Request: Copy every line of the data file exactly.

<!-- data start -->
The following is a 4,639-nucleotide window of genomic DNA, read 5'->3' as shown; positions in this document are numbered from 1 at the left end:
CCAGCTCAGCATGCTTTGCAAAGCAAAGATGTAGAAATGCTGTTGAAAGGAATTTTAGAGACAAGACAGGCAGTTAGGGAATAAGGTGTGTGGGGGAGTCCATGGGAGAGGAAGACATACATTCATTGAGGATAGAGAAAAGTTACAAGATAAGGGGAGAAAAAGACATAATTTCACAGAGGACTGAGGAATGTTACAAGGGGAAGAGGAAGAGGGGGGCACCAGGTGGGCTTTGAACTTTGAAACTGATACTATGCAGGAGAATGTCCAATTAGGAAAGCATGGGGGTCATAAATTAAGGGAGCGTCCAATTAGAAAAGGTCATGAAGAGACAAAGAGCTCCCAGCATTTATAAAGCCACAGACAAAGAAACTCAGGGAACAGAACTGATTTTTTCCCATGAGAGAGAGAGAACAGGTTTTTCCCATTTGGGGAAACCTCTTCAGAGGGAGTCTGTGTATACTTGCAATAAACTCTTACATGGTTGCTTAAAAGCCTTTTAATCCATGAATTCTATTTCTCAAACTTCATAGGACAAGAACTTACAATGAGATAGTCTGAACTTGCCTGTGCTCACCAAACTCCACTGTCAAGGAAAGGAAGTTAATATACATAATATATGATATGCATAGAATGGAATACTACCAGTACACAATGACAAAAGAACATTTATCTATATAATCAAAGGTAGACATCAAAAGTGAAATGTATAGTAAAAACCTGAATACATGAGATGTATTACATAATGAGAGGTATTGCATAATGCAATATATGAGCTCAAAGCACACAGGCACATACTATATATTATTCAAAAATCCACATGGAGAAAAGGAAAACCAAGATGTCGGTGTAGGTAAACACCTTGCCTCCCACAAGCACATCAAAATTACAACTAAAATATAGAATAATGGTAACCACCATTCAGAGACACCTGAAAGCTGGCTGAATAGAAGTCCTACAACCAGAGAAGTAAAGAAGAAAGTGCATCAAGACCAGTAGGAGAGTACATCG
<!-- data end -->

The following is a 4,639-nucleotide window of genomic DNA, read 5'->3' as shown; positions in this document are numbered from 1 at the left end:
CCAGCTCAGCATGCTTTGCAAAGCAAAGATGTAGAAATGCTGTTGAAAGGAATTTTAGAGACAAGACAGGCAGTTAGGGAATAAGGTGTGTGGGGGAGTCCATGGGAGAGGAAGACATACATTCATTGAGGATAGAGAAAAGTTACAAGATAAGGGGAGAAAAAGACATAATTTCACAGAGGACTGAGGAATGTTACAAGGGGAAGAGGAAGAGGGGGGCACCAGGTGGGCTTTGAACTTTGAAACTGATACTATGCAGGAGAATGTCCAATTAGGAAAGCATGGGGGTCATAAATTAAGGGAGCGTCCAATTAGAAAAGGTCATGAAGAGACAAAGAGCTCCCAGCATTTATAAAGCCACAGACAAAGAAACTCAGGGAACAGAACTGATTTTTTCCCATGAGAGAGAGAGAACAGGTTTTTCCCATTTGGGGAAACCTCTTCAGAGGGAGTCTGTGTATACTTGCAATAAACTCTTACATGGTTGCTTAAAAGCCTTTTAATCCATGAATTCTATTTCTCAAACTTCATAGGACAAGAACTTACAATGAGATAGTCTGAACTTGCCTGTGCTCACCAAACTCCACTGTCAAGGAAAGGAAGTTAATATACATAATATATGATATGCATAGAATGGAATACTACCAGTACACAATGACAAAAGAACATTTATCTATATAATCAAAGGTAGACATCAAAAGTGAAATGTATAGTAAAAACCTGAATACATGAGATGTATTACATAATGAGAGGTATTGCATAATGCAATATATGAGCTCAAAGCACACAGGCACATACTATATATTATTCAAAAATCCACATGGAGAAAAGGAAAACCAAGATGTCGGTGTAGGTAAACACCTTGCCTCCCACAAGCACATCAAAATTACAACTAAAATATAGAATAATGGTAACCACCATTCAGAGACACCTGAAAGCTGGCTGAATAGAAGTCCTACAACCAGAGAAGTAAAGAAGAAAGTGCATCAAGACCAGTAGGAGAGTACATCG